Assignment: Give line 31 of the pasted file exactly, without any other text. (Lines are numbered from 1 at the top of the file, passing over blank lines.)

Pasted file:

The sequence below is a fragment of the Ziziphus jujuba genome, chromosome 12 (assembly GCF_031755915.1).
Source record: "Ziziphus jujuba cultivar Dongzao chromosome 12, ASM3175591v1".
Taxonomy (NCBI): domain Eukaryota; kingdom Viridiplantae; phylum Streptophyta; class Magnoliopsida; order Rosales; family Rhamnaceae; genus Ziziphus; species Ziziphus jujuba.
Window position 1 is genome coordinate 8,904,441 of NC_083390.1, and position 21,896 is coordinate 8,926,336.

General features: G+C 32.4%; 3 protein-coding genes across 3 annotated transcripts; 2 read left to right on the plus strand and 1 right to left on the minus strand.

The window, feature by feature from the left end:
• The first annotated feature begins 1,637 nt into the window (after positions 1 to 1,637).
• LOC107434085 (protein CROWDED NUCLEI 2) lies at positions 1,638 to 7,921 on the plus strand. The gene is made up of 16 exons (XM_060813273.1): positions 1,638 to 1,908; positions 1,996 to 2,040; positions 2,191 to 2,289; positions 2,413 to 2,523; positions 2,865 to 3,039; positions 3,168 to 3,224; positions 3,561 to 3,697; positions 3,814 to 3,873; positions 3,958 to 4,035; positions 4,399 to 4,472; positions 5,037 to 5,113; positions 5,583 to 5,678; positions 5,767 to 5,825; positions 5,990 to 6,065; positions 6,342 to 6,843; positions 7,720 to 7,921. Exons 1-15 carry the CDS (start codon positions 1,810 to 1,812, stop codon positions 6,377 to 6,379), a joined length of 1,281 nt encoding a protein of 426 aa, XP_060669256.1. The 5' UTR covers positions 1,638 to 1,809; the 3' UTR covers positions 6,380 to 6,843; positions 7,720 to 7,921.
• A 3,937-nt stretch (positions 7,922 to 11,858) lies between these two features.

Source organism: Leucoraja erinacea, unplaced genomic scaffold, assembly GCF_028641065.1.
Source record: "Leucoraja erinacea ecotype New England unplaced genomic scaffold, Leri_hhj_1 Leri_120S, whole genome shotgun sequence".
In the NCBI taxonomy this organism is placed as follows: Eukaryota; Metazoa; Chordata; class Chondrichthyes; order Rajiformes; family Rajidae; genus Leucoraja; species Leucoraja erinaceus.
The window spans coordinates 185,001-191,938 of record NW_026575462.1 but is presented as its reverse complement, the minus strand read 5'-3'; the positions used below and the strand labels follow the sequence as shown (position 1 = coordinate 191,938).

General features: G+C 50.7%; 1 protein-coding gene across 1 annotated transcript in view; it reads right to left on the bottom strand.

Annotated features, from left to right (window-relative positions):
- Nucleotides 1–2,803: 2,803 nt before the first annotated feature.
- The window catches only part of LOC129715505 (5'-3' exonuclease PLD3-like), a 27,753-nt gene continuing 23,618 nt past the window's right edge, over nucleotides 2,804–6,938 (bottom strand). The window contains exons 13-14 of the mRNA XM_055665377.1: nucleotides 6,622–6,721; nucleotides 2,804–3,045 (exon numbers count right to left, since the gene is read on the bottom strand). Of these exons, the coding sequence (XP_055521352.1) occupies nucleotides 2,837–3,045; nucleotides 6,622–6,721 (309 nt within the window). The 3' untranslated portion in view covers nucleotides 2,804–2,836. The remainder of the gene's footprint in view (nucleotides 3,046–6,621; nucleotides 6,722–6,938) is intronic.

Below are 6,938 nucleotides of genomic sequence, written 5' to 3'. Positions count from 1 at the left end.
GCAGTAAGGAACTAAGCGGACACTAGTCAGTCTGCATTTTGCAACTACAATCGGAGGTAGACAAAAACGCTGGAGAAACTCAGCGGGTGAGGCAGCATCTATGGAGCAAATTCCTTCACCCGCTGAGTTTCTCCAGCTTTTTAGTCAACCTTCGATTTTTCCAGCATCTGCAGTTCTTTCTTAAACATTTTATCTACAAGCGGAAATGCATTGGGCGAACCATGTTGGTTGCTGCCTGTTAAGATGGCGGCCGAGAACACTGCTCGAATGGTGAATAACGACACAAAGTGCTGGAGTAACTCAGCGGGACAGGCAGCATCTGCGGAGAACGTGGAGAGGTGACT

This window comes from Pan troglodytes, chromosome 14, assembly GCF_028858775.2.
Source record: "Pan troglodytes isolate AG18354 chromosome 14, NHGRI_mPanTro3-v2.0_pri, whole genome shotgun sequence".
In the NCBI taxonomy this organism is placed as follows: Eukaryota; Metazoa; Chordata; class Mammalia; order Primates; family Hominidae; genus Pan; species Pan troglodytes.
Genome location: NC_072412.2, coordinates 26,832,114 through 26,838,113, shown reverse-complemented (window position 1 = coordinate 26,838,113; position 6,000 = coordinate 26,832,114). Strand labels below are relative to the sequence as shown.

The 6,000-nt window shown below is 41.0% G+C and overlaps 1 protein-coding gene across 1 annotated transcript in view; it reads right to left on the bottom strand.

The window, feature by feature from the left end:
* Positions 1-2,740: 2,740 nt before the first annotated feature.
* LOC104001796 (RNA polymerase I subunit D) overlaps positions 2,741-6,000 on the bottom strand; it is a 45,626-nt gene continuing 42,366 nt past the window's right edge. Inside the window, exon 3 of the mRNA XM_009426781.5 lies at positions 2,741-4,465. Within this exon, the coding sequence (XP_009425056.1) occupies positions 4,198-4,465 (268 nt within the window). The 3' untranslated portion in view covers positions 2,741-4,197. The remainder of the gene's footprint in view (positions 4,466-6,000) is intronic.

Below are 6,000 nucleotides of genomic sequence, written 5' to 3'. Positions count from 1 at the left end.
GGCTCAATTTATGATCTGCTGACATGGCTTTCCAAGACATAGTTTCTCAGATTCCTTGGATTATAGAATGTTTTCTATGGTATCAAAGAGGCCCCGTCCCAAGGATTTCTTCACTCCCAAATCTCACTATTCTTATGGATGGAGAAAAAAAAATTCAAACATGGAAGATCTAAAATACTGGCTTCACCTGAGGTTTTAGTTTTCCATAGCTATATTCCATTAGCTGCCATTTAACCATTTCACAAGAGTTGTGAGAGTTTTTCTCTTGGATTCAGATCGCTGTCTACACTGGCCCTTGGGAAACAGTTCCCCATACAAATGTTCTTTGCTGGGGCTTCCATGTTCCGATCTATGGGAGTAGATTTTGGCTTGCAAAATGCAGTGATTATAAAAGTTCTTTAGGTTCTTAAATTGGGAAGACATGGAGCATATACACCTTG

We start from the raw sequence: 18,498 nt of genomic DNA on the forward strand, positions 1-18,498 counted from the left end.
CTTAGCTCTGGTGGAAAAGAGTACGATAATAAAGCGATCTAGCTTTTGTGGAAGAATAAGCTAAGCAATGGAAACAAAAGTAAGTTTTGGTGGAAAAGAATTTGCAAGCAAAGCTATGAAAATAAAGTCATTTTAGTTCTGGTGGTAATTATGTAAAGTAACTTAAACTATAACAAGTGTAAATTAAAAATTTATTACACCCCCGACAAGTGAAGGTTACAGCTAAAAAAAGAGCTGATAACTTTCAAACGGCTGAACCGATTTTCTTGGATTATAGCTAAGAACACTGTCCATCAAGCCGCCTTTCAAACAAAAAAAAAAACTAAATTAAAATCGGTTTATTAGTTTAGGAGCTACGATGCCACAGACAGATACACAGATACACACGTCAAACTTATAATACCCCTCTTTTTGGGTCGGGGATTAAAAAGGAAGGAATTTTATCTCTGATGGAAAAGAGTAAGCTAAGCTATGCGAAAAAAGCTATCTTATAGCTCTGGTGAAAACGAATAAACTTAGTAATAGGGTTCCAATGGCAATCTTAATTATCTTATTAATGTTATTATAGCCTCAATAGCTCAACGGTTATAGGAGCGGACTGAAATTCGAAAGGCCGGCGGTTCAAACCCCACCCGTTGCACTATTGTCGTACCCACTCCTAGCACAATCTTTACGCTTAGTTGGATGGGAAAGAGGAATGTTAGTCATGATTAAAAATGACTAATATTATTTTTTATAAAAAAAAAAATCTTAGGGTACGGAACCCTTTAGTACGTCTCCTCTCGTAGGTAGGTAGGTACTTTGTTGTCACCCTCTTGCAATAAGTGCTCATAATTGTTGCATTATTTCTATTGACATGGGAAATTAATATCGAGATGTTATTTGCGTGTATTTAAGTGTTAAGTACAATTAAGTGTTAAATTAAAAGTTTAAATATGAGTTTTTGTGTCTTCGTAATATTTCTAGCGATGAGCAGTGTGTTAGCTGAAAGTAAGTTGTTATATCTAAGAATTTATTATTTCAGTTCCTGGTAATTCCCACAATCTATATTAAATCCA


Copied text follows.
CTTAGCTCTGGTGGAAAAGAGTACGATAATAAAGCGATCTAGCTTTTGTGGAAGAATAAGCTAAGCAATGGAAACAAAAGTAAGTTTTGGTGGAAAAGAATTTGCAAGCAAAGCTATGAAAATAAAGTCATTTTAGTTCTGGTGGTAATTATGTAAAGTAACTTAAACTATAACAAGTGTAAATTAAAAATTTATTACACCCCCGACAAGTGAAGGTTACAGCTAAAAAAAGAGCTGATAACTTTCAAACGGCTGAACCGATTTTCTTGGATTATAGCTAAGAACACTGTCCATCAAGCCGCCTTTCAAACAAAAAAAAAAACTAAATTAAAATCGGTTTATTAGTTTAGGAGCTACGATGCCACAGACAGATACACAGATACACACGTCAAACTTATAATACCCCTCTTTTTGGGTCGGGGATTAAAAAGGAAGGAATTTTATCTCTGATGGAAAAGAGTAAGCTAAGCTATGCGAAAAAAGCTATCTTATAGCTCTGGTGAAAACGAATAAACTTAGTAATAGGGTTCCAATGGCAATCTTAATTATCTTATTAATGTTATTATAGCCTCAATAGCTCAACGGTTATAGGAGCGGACTGAAATTCGAAAGGCCGGCGGTTCAAACCCCACCCGTTGCACTATTGTCGTACCCACTCCTAGCACAATCTTTACGCTTAGTTGGATGGGAAAGAGGAATGTTAGTCATGATTAAAAATGACTAATATTATTTTTTATAAAAAAAAAAATCTTAGGGTACGGAACCCTTTAGTACGTCTCCTCTCGTAGGTAGGTAGGTACTTTGTTGTCACCCTCTTGCAATAAGTGCTCATAATTGTTGCATTATTTCTATTGACATGGGAAATTAATATCGAGATGTTATTTGCGTGTATTTAAGTGTTAAGTACAATTAAGTGTTAAATTAAAAGTTTAAATATGAGTTTTTGTGTCTTCGTAATATTTCTAGCGATGAGCAGTGTGTTAGCTGAAAGTAAGTTGTTATATCTAAGAATTTATTATTTCAGTTCCTGGTAATTCCCACAATCTATATTAAATCCA